Morning Caffeine: 2-27-2012

  • Ramanan helps to clarify how savings works and what it means. “It’s a mountain, then it’s not a mountian, then it’s a mountian.”

  • Great story about how money works. The title of the blog is excellent as well. Mass Production requires Mass Consumption. I think this very much implies Trickle Up economics is a path we should support.  I’ve used this phrase several times over at Traders Crucible and

  • That pesky Long Depression, from blogger Lord Keynes

  • PKer Louis-Philippe Rochon on policy targeting output and capacity utilization.

  • I’ve been thinking something quite similar. This move in the Yen is huge, and seems to be quite timely.  It’s a low level currency war.

  • This is a great take on why the values right is so worked up lately. The demographics facing the current republican coalition are terrible. In 4 years, there won’t be enough republicans to make a serious challenge for the white house.  Of course, this is a good thing – they will be forced to make the message more appealing to people currently alive. It’s pretty clear about 30% of the population respond almost exclusively to thinking like this: “But boiled down to political sound bites and served up to the voters, they blend into an indistinguishable stew of racial, religious, cultural, and nationalistic identity.” This doesn’t mean we should steamroll these people, but rather find a way to harness this energy and direct to ideas which actually benefit our society. It’s tough because it’s an us vs. them mentality every step. “me against my brothers. my brothers and I against my cousins. My family against other families. My neighborhood against other neighborhoods. My town…” But they are people too.

  • We’re finally starting to hear about the details. Someone wired over $300m on the morning MF global filed bankruptcy.  That’s a lot of money to wire out the day of a bankruptcy. The entire company was only worth $100m or so on that day.

  • Chris Cook says we’re going to see $60/barrel very soon. I agree with the supply analysis but I’ve seen this for the last 12 months are we’re still at 100 a barrel. it seems to me the Commodity Funds are in buy mode. Dunno how it will shake out.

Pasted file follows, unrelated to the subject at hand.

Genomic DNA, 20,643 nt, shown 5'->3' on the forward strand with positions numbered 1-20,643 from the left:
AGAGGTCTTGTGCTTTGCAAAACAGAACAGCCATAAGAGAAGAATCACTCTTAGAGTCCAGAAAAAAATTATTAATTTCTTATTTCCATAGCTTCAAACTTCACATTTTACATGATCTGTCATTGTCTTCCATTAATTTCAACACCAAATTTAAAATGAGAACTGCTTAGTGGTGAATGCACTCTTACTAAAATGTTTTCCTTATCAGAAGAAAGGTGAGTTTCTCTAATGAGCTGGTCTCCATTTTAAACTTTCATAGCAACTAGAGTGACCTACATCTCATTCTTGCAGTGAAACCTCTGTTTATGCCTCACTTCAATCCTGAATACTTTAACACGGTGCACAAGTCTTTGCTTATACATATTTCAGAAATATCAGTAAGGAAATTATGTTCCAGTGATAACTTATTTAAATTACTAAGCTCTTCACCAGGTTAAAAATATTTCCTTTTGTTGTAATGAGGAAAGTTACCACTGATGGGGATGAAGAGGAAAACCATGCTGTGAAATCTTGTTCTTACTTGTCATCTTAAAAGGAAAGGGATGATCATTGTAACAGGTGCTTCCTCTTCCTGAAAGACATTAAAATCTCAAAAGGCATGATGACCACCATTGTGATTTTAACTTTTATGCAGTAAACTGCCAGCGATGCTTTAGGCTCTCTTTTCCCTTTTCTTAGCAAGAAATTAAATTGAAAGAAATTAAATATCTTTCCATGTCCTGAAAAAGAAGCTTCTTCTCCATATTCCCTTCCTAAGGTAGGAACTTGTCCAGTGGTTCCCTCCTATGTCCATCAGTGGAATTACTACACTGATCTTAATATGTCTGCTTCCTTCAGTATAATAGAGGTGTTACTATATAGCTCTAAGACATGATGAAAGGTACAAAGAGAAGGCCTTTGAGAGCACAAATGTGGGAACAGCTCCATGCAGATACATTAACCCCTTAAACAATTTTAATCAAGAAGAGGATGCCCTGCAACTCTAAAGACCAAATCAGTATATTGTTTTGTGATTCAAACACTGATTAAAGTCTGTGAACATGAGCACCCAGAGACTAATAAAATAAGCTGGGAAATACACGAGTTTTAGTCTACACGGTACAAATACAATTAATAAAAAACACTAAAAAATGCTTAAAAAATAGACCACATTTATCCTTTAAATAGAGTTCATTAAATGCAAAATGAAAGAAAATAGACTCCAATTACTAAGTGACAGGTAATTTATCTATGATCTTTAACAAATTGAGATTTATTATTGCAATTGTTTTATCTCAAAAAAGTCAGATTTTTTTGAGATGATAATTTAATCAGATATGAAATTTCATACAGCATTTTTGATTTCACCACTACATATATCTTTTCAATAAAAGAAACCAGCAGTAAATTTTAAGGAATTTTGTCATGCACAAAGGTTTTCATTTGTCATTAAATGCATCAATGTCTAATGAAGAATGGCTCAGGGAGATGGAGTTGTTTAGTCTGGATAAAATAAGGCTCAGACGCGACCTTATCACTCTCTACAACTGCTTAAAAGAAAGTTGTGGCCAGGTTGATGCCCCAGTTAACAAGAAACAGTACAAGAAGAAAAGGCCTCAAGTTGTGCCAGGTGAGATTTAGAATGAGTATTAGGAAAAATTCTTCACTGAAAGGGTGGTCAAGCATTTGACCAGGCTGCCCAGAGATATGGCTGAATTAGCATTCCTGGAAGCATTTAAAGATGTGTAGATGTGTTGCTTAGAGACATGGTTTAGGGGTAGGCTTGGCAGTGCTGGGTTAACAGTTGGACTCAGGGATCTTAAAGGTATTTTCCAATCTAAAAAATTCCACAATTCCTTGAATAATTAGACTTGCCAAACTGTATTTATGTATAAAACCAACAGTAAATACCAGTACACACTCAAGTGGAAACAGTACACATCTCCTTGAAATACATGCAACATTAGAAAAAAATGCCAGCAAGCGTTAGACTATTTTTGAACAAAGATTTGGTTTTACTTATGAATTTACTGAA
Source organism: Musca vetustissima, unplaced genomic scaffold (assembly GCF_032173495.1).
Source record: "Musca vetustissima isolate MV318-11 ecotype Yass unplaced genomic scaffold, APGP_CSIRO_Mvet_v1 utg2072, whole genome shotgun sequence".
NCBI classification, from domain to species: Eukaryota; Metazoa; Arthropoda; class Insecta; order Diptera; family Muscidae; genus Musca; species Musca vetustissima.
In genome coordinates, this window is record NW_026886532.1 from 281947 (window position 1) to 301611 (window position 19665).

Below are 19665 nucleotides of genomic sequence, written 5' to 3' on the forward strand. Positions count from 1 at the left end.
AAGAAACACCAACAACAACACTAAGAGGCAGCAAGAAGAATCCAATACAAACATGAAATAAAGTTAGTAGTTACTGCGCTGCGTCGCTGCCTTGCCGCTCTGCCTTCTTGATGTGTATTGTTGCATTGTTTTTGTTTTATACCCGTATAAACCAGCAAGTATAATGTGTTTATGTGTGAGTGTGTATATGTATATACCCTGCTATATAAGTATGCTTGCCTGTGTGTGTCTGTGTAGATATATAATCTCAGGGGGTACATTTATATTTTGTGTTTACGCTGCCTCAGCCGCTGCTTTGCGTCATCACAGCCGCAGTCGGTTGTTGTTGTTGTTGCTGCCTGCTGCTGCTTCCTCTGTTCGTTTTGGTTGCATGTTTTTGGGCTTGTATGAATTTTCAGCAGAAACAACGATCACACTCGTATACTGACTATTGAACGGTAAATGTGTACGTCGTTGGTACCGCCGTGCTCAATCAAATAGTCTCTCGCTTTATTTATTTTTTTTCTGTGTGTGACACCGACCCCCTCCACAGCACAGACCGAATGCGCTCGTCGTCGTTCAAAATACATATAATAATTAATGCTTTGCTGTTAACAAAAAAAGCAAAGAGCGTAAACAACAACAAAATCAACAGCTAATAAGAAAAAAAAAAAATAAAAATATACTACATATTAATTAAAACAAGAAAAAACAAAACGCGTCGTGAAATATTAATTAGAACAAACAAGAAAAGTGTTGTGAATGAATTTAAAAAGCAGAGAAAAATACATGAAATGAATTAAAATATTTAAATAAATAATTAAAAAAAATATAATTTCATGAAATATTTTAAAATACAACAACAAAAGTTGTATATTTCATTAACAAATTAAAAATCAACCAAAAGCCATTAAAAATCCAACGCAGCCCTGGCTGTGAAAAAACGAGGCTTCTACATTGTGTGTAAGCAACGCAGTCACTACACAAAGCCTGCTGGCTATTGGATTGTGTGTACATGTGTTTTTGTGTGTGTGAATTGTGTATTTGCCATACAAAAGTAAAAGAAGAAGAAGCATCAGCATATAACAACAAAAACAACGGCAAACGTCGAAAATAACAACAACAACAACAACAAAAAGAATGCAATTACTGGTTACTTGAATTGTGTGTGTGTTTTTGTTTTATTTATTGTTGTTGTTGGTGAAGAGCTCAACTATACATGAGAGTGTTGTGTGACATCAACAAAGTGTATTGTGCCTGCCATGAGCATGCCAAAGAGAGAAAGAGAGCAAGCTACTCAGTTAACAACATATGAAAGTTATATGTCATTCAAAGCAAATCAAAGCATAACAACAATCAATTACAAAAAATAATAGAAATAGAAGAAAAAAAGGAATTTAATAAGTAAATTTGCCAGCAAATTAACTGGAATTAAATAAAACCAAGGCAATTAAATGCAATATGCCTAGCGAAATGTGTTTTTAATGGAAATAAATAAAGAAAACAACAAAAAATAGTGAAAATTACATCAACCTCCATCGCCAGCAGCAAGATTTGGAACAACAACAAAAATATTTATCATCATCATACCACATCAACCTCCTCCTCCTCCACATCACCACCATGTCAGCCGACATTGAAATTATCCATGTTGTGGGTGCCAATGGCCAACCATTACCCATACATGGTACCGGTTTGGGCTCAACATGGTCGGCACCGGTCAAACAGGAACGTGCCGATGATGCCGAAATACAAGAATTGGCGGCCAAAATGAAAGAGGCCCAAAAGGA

• Highlinghts a crucial dilemma, it makes sense from an individuals standpoint to transform maturity because it’s profitable, but on a country scale it only adds risk. This is related to Mosler’s “The Natural Rate of Interest is Zero” paper. (P.S. I think Warren uses the words “natural rate” differently than the common meaning) But is the solution to this dilemma to ban all Maturity Transformation?  From the post: “Thus it makes no sense for a country to allow or encourage the banking system to economise on the stock of money the banking system holds if in doing so any sort of risk is entailed. Thus what is required is to ban MT, or at least to drastically curtail MT –  to the point where the risks deriving from MT are next to non-existent.” This seems extreme.

Posted from Diigo. The rest of my favorite links are here.


Expert in business development, product development, and direct marketing. Developed strategic sales plans, product innovations, and business plans for multiple companies. Conceived the patent pending Spot Equivalent Futures (SEF) mechanism, which allows true replication of spot and swap like products in the futures space.

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6 Comments on "Morning Caffeine: 2-27-2012"

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5 years 3 months ago

Nice post by Ramanan.

But shouldn’t overlook the fact that the definition of saving is income driven, and therefore NIPA driven in a macro financial statements context.

The flow of funds version is a reconciliation of flow of funds accounting back to NIPA input, with adjustment for two alternative treatments of durables.

As such, the flow of funds version should be viewed as an asset-liability reconciliation back to the source concept – which is saving as a residual of income. The FF version should not be viewed as a primary source of the definition.

5 years 3 months ago

As an institutional matter, NIPA is the from the Bureau of Economic Analysis in the Dept of Commerce (at one time it was in the Dept of the Air Force… but that’s another story), Flow of Funds is from the Federal Reserve. If their numbers ever matched exactly, it would be purely by coincidence. :o)

5 years 3 months ago


Excellent point JKH.

IMO WS doesn’t see it that way and it has been difficult to move ahead in the discussion @WS.

5 years 3 months ago

thanks R.,

re latter, again, conserve your energy


5 years 3 months ago

Ok will take that advice.

5 years 3 months ago

Will be interested to see why Rochon disagrees with the “Kansas City Rule” despite the results of his initial model. Cool stuff. Nice to see math and modeling being used here. (Something absent from core MMT lit.)